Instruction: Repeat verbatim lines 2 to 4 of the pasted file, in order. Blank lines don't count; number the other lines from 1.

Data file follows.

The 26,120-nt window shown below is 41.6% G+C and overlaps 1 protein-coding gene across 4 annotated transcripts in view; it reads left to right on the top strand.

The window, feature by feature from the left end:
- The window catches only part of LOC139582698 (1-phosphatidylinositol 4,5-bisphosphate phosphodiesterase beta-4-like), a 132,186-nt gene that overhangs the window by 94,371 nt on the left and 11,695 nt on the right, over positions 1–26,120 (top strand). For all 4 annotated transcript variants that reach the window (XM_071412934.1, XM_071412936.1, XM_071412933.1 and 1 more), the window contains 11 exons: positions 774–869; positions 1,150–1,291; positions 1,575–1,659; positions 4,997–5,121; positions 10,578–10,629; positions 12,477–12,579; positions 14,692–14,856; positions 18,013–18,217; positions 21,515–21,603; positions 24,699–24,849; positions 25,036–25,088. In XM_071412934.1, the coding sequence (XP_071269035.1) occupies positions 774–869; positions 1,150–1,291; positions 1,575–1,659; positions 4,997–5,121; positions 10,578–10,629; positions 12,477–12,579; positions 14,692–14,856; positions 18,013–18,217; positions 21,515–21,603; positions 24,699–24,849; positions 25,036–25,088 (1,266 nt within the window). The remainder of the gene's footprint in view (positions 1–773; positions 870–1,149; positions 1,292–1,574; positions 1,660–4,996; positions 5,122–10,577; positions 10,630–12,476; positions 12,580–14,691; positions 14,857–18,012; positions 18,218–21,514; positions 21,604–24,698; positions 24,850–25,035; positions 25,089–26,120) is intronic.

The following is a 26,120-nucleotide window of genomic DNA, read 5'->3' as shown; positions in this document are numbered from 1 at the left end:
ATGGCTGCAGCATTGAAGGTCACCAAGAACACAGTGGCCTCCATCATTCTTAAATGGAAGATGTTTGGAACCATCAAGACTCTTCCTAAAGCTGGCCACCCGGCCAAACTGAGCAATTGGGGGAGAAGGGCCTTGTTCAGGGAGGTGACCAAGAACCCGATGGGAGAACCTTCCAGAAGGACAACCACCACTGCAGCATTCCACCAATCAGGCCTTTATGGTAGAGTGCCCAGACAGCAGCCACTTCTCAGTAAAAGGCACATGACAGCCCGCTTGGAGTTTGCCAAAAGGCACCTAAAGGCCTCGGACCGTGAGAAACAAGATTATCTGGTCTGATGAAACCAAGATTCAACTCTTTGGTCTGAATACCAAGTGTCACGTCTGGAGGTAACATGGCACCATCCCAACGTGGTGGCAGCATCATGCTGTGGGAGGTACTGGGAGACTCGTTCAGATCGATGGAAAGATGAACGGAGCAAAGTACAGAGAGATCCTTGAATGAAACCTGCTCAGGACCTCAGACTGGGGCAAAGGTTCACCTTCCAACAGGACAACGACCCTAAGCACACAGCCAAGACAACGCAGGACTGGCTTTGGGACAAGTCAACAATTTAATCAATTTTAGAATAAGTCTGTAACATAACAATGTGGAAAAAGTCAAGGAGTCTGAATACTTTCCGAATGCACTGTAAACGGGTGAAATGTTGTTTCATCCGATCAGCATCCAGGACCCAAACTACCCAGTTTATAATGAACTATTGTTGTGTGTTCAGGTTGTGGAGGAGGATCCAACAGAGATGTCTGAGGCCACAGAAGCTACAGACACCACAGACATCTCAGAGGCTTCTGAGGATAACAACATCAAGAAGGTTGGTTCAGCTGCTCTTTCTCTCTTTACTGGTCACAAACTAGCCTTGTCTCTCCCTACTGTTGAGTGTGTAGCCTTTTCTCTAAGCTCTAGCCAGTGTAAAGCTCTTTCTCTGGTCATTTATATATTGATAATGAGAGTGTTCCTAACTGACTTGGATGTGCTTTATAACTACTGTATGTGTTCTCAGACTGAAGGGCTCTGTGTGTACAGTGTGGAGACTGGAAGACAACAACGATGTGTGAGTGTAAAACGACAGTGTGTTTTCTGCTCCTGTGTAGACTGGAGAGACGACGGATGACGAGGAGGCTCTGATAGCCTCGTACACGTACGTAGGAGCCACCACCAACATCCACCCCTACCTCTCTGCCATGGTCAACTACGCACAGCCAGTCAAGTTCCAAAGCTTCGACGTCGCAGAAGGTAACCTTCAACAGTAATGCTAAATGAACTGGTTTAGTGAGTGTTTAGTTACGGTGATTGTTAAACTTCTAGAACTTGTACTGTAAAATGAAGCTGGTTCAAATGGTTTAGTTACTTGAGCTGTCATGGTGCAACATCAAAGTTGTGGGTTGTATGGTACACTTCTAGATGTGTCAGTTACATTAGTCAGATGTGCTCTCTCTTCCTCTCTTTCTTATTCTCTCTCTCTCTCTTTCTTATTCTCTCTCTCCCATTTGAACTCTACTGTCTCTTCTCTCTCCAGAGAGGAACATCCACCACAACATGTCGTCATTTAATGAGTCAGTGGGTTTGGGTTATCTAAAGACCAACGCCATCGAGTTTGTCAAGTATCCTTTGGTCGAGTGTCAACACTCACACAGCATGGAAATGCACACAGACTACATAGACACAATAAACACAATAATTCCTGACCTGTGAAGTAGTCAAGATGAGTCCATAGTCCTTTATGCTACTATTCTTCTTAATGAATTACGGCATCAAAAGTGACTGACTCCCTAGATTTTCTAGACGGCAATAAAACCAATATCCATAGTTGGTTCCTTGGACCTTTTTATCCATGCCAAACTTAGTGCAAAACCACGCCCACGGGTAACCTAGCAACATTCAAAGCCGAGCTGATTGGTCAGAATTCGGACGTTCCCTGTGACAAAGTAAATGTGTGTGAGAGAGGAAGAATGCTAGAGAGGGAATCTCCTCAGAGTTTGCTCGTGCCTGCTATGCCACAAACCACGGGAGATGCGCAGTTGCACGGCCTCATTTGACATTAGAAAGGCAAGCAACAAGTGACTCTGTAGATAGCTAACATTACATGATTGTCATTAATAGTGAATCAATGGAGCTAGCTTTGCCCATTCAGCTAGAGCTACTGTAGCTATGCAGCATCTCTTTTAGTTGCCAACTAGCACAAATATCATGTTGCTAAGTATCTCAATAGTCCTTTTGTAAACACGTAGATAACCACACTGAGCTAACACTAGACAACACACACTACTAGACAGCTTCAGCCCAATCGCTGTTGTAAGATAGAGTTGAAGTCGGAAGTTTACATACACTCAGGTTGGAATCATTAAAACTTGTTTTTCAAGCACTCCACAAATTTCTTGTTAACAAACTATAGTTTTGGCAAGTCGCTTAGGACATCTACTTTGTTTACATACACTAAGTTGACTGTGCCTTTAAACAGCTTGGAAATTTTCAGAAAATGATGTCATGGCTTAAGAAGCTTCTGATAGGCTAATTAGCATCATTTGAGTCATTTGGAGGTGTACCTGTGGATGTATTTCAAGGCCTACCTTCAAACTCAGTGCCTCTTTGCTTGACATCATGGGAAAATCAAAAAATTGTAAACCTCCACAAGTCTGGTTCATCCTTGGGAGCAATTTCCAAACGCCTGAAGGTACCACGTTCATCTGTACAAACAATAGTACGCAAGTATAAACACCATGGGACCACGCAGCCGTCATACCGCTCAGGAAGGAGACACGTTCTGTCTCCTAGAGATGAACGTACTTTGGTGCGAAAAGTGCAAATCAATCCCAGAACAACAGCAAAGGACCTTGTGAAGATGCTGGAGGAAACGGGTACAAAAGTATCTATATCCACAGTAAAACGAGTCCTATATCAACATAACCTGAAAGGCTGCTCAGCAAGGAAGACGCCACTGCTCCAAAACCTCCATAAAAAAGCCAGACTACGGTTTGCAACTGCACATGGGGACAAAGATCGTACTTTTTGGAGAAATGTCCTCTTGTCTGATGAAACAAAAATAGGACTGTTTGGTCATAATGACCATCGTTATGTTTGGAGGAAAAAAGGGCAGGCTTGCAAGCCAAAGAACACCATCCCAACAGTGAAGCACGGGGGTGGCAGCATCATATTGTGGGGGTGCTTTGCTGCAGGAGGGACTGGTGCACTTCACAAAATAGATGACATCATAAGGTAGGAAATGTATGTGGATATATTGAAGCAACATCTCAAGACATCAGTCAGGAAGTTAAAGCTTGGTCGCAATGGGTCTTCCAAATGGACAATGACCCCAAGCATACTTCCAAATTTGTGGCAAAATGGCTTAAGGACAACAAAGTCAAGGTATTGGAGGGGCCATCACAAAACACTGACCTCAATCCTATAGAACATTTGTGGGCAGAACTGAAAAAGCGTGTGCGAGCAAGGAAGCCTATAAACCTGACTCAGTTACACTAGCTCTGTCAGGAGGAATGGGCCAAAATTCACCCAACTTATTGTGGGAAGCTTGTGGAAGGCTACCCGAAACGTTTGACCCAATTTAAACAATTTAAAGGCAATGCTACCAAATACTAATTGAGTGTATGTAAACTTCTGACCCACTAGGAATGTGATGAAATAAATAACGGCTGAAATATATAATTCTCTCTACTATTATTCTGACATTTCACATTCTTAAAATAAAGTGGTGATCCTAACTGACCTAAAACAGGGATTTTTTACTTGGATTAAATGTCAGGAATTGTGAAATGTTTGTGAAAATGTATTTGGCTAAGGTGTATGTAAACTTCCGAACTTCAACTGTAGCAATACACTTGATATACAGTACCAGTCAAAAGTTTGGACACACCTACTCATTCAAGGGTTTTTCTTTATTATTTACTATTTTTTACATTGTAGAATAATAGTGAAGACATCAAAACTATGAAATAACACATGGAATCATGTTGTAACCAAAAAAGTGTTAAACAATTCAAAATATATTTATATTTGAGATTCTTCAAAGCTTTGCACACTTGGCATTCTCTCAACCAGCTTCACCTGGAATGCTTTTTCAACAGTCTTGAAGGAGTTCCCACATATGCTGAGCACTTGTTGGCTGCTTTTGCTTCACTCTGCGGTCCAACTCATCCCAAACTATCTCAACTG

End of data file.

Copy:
The window, feature by feature from the left end:
- The window catches only part of LOC139582698 (1-phosphatidylinositol 4,5-bisphosphate phosphodiesterase beta-4-like), a 132,186-nt gene that overhangs the window by 94,371 nt on the left and 11,695 nt on the right, over positions 1–26,120 (top strand). For all 4 annotated transcript variants that reach the window (XM_071412934.1, XM_071412936.1, XM_071412933.1 and 1 more), the window contains 11 exons: positions 774–869; positions 1,150–1,291; positions 1,575–1,659; positions 4,997–5,121; positions 10,578–10,629; positions 12,477–12,579; positions 14,692–14,856; positions 18,013–18,217; positions 21,515–21,603; positions 24,699–24,849; positions 25,036–25,088. In XM_071412934.1, the coding sequence (XP_071269035.1) occupies positions 774–869; positions 1,150–1,291; positions 1,575–1,659; positions 4,997–5,121; positions 10,578–10,629; positions 12,477–12,579; positions 14,692–14,856; positions 18,013–18,217; positions 21,515–21,603; positions 24,699–24,849; positions 25,036–25,088 (1,266 nt within the window). The remainder of the gene's footprint in view (positions 1–773; positions 870–1,149; positions 1,292–1,574; positions 1,660–4,996; positions 5,122–10,577; positions 10,630–12,476; positions 12,580–14,691; positions 14,857–18,012; positions 18,218–21,514; positions 21,604–24,698; positions 24,850–25,035; positions 25,089–26,120) is intronic.

The following is a 26,120-nucleotide window of genomic DNA, read 5'->3' as shown; positions in this document are numbered from 1 at the left end: